Why Is so Important Tailor and Smith??

Topics: Adam Smith, University of Oxford, Russell Group Pages: 2 (487 words) Published: March 5, 2013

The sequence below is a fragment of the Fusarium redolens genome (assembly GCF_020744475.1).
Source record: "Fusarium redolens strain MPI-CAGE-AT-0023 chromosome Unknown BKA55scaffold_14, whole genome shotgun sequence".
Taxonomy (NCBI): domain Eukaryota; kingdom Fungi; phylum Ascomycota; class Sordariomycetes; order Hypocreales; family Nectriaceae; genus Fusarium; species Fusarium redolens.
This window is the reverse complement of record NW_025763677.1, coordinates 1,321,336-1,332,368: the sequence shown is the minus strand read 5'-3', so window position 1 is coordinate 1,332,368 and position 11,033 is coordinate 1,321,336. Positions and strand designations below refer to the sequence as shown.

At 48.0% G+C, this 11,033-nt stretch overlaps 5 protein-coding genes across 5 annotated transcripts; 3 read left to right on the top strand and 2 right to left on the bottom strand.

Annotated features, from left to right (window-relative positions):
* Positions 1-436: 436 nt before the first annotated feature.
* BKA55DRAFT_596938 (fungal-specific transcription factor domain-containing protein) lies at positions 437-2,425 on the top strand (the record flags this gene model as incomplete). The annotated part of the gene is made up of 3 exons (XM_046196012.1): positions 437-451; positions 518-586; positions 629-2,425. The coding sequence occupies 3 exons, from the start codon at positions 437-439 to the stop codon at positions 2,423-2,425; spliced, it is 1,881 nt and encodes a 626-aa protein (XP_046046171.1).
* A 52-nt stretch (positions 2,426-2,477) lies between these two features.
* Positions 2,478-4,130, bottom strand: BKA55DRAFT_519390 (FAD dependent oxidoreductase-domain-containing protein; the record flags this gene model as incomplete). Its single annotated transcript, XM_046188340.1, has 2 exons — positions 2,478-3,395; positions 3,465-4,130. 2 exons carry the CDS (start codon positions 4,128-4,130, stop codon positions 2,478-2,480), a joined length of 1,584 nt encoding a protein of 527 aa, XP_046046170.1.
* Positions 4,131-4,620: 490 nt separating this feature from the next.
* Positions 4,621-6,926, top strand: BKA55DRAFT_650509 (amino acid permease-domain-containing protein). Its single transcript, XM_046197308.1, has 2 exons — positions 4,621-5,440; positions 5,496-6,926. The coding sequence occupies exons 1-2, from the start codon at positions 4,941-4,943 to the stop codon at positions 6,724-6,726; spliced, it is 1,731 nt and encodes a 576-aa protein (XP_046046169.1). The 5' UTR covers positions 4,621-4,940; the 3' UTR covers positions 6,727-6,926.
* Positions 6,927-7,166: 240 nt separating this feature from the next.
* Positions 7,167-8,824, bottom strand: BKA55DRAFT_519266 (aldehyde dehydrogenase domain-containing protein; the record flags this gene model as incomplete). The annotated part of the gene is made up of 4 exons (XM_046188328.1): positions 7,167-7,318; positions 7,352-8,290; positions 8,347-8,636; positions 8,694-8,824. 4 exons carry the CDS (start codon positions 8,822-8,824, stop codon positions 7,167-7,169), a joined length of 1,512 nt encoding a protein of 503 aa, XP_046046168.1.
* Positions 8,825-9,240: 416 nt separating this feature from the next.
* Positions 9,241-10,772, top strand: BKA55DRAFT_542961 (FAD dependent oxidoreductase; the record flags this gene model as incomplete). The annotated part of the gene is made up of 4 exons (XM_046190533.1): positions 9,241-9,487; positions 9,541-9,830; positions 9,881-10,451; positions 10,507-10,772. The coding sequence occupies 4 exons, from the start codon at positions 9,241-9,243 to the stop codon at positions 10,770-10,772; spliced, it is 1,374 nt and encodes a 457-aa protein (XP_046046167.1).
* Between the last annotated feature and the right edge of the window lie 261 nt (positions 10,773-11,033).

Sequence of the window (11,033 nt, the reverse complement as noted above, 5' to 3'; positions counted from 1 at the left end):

Smith entered the University of Glasgow when he was fourteen and studied moral philosophy under Francis Hutcheson.[7] Here, Smith developed his passion for liberty, reason, and free speech. In 1740, Smith was awarded the Snell exhibition and left to attend Balliol College, Oxford.[8] Smith considered the teaching at Glasgow far superior to that at Oxford, which he found intellectually stifling.[9] In Book V, Chapter II of The Wealth of Nations, Smith wrote: "In the University of Oxford, the greater part of the public professors have, for these many years, given up altogether even the pretence of teaching." Smith is also reported to have complained to friends that Oxford officials once discovered him reading a copy of David Hume's Treatise on Human Nature, and they subsequently confiscated his book and punished him severely for reading it.[6][10][11] According to William Robert Scott, "The Oxford of [Smith's] time gave little if any help towards what was to be his lifework."[12] Nevertheless, Smith took the opportunity while at Oxford to teach himself several subjects by reading many books from the shelves of the large Oxford library.[13] When Smith was not studying on his own, his time at Oxford was not a happy one, according to his letters.[14] Near the end of his time at Oxford, Smith began suffering from shaking fits, probably the symptoms of a nervous breakdown.[15] He left Oxford University in 1746, before his scholarship ended.[15][16] In Book V of The Wealth of Nations, Smith comments on the low quality of instruction and the meager intellectual activity at English universities, when compared to their Scottish counterparts. He attributes this both to the rich endowments of the colleges at Oxford and Cambridge, which made the income of professors independent of their ability to attract students, and to the fact that distinguished men of letters could make an even more comfortable living as ministers of the Church of England.[11] Smith's discontent at Oxford...
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